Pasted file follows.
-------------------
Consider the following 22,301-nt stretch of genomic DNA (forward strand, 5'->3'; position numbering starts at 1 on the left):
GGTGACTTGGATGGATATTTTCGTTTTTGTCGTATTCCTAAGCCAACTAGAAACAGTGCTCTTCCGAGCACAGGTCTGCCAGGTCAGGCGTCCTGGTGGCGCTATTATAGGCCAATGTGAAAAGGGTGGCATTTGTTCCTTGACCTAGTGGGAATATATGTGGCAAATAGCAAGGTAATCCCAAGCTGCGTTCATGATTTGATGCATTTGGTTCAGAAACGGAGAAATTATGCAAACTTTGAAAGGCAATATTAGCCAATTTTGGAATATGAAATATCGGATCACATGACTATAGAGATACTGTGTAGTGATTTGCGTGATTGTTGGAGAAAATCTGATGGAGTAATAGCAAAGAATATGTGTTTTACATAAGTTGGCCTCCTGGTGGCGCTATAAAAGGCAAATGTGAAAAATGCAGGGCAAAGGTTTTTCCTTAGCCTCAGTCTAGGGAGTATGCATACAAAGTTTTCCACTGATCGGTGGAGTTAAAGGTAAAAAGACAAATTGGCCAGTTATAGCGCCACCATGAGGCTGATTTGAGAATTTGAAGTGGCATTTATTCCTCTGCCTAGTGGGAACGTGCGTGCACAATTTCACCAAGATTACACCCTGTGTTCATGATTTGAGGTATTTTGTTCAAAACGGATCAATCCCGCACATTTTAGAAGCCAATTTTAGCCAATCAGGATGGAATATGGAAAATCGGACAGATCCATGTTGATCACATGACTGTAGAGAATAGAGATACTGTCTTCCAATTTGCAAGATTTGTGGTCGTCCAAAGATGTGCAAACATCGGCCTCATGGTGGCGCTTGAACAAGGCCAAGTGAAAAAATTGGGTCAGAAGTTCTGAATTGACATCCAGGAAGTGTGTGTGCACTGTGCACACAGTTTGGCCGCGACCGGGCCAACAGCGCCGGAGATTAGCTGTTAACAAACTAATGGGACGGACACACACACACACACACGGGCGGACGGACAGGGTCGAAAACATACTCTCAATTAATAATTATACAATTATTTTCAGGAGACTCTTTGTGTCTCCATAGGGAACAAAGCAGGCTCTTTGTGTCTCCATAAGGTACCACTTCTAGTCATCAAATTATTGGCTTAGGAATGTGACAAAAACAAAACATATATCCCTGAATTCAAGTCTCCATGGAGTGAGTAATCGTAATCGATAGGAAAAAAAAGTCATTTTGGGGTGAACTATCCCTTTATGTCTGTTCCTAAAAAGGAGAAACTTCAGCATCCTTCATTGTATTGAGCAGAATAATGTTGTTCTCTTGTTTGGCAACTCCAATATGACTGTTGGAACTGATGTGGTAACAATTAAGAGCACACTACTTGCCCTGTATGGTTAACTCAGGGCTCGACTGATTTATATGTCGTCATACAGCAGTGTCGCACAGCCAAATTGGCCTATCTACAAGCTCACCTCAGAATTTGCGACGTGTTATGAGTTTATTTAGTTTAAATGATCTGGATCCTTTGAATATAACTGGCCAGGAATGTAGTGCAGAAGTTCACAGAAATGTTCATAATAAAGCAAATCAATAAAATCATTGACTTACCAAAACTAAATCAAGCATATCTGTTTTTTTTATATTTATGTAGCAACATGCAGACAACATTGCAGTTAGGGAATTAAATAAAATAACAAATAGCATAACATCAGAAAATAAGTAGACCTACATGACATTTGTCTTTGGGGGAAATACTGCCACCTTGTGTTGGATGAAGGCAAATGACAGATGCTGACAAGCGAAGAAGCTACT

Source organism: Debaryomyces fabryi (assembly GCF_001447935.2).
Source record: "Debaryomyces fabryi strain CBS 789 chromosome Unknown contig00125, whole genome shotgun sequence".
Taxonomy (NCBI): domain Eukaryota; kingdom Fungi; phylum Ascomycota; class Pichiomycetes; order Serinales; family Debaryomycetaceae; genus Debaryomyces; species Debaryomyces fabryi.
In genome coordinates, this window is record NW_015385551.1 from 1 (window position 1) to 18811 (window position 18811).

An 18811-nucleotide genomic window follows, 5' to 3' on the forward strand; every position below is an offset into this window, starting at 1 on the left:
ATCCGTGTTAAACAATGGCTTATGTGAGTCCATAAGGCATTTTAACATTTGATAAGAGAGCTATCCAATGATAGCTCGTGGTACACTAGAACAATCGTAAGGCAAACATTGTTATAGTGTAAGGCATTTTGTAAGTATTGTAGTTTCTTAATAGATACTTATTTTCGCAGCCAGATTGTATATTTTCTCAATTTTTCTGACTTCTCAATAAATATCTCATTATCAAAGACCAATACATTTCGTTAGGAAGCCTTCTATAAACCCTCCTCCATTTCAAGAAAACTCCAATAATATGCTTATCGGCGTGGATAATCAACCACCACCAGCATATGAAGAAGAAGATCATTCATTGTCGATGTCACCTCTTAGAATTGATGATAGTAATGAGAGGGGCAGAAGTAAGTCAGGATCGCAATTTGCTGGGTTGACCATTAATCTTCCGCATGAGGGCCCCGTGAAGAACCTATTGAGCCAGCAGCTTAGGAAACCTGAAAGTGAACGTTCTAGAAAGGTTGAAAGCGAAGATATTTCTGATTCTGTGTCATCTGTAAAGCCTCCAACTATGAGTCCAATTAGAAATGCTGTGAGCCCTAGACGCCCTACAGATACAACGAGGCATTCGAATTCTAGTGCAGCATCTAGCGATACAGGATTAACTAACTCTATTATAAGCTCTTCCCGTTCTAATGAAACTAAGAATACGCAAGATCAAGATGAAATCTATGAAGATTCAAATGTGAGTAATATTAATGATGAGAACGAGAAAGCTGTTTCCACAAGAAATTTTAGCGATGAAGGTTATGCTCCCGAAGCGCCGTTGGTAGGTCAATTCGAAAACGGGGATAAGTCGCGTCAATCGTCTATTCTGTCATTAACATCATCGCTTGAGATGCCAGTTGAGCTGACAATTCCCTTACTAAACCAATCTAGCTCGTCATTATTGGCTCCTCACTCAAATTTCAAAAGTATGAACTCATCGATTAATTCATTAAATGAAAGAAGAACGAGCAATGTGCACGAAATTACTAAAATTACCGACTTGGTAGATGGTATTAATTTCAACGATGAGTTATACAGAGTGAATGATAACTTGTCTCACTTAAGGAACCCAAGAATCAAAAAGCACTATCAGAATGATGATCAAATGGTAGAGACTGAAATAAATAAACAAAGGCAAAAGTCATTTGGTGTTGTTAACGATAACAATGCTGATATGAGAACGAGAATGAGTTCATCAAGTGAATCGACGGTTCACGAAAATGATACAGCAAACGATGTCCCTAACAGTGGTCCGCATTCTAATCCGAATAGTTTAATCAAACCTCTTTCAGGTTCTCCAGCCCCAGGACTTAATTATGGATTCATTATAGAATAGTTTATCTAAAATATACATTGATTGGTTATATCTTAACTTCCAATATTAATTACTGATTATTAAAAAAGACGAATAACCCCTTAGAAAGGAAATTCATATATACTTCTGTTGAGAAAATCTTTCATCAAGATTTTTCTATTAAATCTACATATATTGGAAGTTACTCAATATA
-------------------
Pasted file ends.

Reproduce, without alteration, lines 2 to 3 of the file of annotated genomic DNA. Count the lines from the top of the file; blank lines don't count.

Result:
GGTGACTTGGATGGATATTTTCGTTTTTGTCGTATTCCTAAGCCAACTAGAAACAGTGCTCTTCCGAGCACAGGTCTGCCAGGTCAGGCGTCCTGGTGGCGCTATTATAGGCCAATGTGAAAAGGGTGGCATTTGTTCCTTGACCTAGTGGGAATATATGTGGCAAATAGCAAGGTAATCCCAAGCTGCGTTCATGATTTGATGCATTTGGTTCAGAAACGGAGAAATTATGCAAACTTTGAAAGGCAATATTAGCCAATTTTGGAATATGAAATATCGGATCACATGACTATAGAGATACTGTGTAGTGATTTGCGTGATTGTTGGAGAAAATCTGATGGAGTAATAGCAAAGAATATGTGTTTTACATAAGTTGGCCTCCTGGTGGCGCTATAAAAGGCAAATGTGAAAAATGCAGGGCAAAGGTTTTTCCTTAGCCTCAGTCTAGGGAGTATGCATACAAAGTTTTCCACTGATCGGTGGAGTTAAAGGTAAAAAGACAAATTGGCCAGTTATAGCGCCACCATGAGGCTGATTTGAGAATTTGAAGTGGCATTTATTCCTCTGCCTAGTGGGAACGTGCGTGCACAATTTCACCAAGATTACACCCTGTGTTCATGATTTGAGGTATTTTGTTCAAAACGGATCAATCCCGCACATTTTAGAAGCCAATTTTAGCCAATCAGGATGGAATATGGAAAATCGGACAGATCCATGTTGATCACATGACTGTAGAGAATAGAGATACTGTCTTCCAATTTGCAAGATTTGTGGTCGTCCAAAGATGTGCAAACATCGGCCTCATGGTGGCGCTTGAACAAGGCCAAGTGAAAAAATTGGGTCAGAAGTTCTGAATTGACATCCAGGAAGTGTGTGTGCACTGTGCACACAGTTTGGCCGCGACCGGGCCAACAGCGCCGGAGATTAGCTGTTAACAAACTAATGGGACGGACACACACACACACACACGGGCGGACGGACAGGGTCGAAAACATACTCTCAATTAATAATTATACAATTATTTTCAGGAGACTCTTTGTGTCTCCATAGGGAACAAAGCAGGCTCTTTGTGTCTCCATAAGGTACCACTTCTAGTCATCAAATTATTGGCTTAGGAATGTGACAAAAACAAAACATATATCCCTGAATTCAAGTCTCCATGGAGTGAGTAATCGTAATCGATAGGAAAAAAAAGTCATTTTGGGGTGAACTATCCCTTTATGTCTGTTCCTAAAAAGGAGAAACTTCAGCATCCTTCATTGTATTGAGCAGAATAATGTTGTTCTCTTGTTTGGCAACTCCAATATGACTGTTGGAACTGATGTGGTAACAATTAAGAGCACACTACTTGCCCTGTATGGTTAACTCAGGGCTCGACTGATTTATATGTCGTCATACAGCAGTGTCGCACAGCCAAATTGGCCTATCTACAAGCTCACCTCAGAATTTGCGACGTGTTATGAGTTTATTTAGTTTAAATGATCTGGATCCTTTGAATATAACTGGCCAGGAATGTAGTGCAGAAGTTCACAGAAATGTTCATAATAAAGCAAATCAATAAAATCATTGACTTACCAAAACTAAATCAAGCATATCTGTTTTTTTTATATTTATGTAGCAACATGCAGACAACATTGCAGTTAGGGAATTAAATAAAATAACAAATAGCATAACATCAGAAAATAAGTAGACCTACATGACATTTGTCTTTGGGGGAAATACTGCCACCTTGTGTTGGATGAAGGCAAATGACAGATGCTGACAAGCGAAGAAGCTACT

Source organism: Debaryomyces fabryi (assembly GCF_001447935.2).